Second Battle of Dalton
Confederate cavalry, commanded by Maj. Gen. Joseph Wheeler raided the northern part of Georgia to disrupt William T. Sherman's supply lines and destroy railroad track. On August 18 Wheeler demanded the surrender of the Union garrison at Dalton, Georgia commanded by Colonel Bernard Laiboldt. Laiboldt refused and successfully held out within the fortifications even though fighting continued until midnight.
On August 15 Wheeler called off the attack on Dalton. Union forces from the District of Etowah commanded by Maj. Gen. James B. Steedman arrived from Chattanooga and engaged Wheeler's cavalry as they began to retire. Fighting between Wheeler and Steedman continued for four hours before the Union forces, including a detachment of United States Colored Troops, drove off the Confederates.
The amount of damage inflicted by Wheeler's force during the battle was debatable. Nevertheless, Maj. Gen. George H. Thomas reported the track south of Dalton was quickly repaired and trains were running by August 17.
The growth of the City of Dalton has destroyed the battlefield landscape and its historic setting.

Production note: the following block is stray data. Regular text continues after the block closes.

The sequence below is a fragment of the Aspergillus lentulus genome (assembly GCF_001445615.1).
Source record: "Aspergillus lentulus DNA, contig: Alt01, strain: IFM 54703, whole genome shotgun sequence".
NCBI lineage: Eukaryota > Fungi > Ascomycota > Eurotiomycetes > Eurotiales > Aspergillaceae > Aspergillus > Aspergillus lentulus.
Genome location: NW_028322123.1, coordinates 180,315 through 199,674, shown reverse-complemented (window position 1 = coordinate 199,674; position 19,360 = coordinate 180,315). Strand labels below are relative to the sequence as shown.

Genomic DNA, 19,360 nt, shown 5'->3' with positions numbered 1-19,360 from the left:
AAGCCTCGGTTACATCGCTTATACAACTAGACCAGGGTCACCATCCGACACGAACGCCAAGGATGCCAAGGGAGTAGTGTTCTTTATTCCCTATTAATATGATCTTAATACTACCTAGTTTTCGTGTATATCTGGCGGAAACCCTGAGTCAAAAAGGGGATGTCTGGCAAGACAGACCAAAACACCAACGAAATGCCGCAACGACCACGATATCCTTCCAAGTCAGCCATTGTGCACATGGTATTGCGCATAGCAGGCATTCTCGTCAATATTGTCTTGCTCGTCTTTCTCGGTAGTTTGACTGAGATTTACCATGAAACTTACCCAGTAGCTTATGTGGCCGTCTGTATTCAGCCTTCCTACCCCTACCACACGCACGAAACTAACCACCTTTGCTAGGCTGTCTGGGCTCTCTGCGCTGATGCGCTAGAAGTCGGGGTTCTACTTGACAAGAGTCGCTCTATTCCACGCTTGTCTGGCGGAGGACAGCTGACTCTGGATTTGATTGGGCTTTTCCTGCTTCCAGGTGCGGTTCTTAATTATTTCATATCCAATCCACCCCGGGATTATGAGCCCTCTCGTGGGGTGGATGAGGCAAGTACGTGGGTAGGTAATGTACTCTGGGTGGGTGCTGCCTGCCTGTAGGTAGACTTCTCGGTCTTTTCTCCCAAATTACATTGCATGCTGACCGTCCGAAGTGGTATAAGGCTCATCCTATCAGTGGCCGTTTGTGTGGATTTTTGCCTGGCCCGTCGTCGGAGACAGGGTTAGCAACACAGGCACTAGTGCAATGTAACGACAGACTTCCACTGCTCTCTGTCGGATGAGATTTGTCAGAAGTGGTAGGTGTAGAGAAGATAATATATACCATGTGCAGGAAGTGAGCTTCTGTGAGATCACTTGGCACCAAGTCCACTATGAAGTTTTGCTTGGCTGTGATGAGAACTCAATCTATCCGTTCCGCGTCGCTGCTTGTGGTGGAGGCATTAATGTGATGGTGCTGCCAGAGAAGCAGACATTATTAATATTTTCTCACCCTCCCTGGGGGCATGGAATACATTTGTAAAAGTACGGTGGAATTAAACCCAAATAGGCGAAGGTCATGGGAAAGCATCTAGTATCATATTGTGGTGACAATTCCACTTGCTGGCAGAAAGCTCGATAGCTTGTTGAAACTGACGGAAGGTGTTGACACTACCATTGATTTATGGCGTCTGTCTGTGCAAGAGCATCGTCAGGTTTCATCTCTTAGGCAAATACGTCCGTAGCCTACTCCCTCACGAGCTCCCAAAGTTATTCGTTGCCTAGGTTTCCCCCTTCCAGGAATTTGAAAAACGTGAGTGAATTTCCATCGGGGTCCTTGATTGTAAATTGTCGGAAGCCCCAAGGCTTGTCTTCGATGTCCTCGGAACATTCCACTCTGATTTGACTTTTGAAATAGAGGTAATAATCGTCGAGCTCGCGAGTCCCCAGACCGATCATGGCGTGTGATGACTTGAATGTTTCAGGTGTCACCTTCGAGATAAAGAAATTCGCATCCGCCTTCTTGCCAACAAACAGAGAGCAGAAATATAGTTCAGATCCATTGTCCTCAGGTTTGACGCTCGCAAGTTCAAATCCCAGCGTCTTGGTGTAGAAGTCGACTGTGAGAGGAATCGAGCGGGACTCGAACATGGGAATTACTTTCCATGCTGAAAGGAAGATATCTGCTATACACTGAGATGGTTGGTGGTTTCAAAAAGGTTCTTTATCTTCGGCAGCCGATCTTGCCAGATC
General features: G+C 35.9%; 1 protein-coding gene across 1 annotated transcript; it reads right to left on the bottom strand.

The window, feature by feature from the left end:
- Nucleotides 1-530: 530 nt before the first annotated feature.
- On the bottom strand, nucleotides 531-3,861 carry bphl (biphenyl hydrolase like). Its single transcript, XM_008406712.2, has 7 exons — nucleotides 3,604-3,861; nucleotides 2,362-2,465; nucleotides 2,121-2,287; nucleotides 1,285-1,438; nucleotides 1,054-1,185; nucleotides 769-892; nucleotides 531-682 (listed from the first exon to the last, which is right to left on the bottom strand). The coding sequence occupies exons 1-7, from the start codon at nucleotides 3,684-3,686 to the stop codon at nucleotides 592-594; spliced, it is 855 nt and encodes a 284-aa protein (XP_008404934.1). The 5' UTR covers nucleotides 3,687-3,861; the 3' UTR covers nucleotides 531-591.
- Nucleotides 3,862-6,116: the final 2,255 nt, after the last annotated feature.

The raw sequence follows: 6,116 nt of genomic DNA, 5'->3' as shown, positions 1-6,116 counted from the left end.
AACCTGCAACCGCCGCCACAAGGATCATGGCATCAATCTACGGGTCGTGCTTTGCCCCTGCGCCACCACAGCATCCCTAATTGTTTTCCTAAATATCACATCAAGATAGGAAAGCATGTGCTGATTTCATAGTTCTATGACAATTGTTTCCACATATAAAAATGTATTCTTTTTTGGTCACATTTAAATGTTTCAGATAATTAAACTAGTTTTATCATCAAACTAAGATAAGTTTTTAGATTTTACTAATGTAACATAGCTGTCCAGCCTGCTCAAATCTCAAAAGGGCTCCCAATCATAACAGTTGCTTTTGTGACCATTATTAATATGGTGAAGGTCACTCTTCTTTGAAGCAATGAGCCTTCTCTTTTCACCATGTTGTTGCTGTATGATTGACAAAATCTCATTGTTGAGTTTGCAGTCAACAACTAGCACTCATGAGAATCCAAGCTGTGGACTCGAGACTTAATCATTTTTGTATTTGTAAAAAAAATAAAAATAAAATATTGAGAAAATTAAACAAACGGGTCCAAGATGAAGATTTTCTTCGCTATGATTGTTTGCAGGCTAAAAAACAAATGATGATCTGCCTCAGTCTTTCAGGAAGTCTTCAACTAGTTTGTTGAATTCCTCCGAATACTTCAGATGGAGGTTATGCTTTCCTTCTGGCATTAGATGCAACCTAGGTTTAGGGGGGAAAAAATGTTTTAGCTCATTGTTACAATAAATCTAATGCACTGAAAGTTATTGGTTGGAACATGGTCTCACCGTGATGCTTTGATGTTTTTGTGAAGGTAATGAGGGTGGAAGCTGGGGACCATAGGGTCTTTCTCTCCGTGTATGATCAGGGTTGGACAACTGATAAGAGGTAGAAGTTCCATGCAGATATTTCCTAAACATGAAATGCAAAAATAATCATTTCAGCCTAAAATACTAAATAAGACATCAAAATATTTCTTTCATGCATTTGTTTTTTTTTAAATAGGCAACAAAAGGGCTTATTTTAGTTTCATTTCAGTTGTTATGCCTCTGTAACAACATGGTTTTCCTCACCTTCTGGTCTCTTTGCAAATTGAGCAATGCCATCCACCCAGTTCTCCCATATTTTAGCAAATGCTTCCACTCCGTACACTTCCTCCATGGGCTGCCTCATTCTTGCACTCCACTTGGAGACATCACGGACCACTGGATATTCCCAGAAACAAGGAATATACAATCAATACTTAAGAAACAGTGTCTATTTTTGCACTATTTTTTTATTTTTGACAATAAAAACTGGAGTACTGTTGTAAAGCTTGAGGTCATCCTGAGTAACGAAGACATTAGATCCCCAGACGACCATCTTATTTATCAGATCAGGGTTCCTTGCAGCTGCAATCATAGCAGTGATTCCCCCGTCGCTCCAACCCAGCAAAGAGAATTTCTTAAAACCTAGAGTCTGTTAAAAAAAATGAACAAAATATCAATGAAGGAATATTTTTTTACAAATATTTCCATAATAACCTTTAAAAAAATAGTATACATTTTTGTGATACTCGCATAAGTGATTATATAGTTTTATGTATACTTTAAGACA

- The war of the rebellion: a compilation of the official records of the Union and Confederate armies. ; Series 1 - Volume 38 (Part I). Cornell University Library. p. 162. Retrieved 14 August 2016.
- "Battle Summary". National Park Service. Retrieved 14 August 2016.
- Laibold, Colonel Bernard (1 September 1864). "The Attack Upon Dalton". St. Louis Democrat. Retrieved 14 August 2016.
- The war of the rebellion: a compilation of the official records of the Union and Confederate armies. ; Series 1 - Volume 38 (Part I). Cornell University Library. p. 163. Retrieved 14 August 2016.
- Civil War Sites Advisory Commission Report on the Nation's Civil War Battlefields (PDF). National Park Service. 1993. p. 46. Retrieved 15 August 2016.
- National Park Service battle summary
- CWSAC Report Update and Resurvey: Individual Battlefield Profiles
- Laiboldt's Report as printed in the New York Times
- Lloyd's battle history of the great rebellion: Dalton, Georgia
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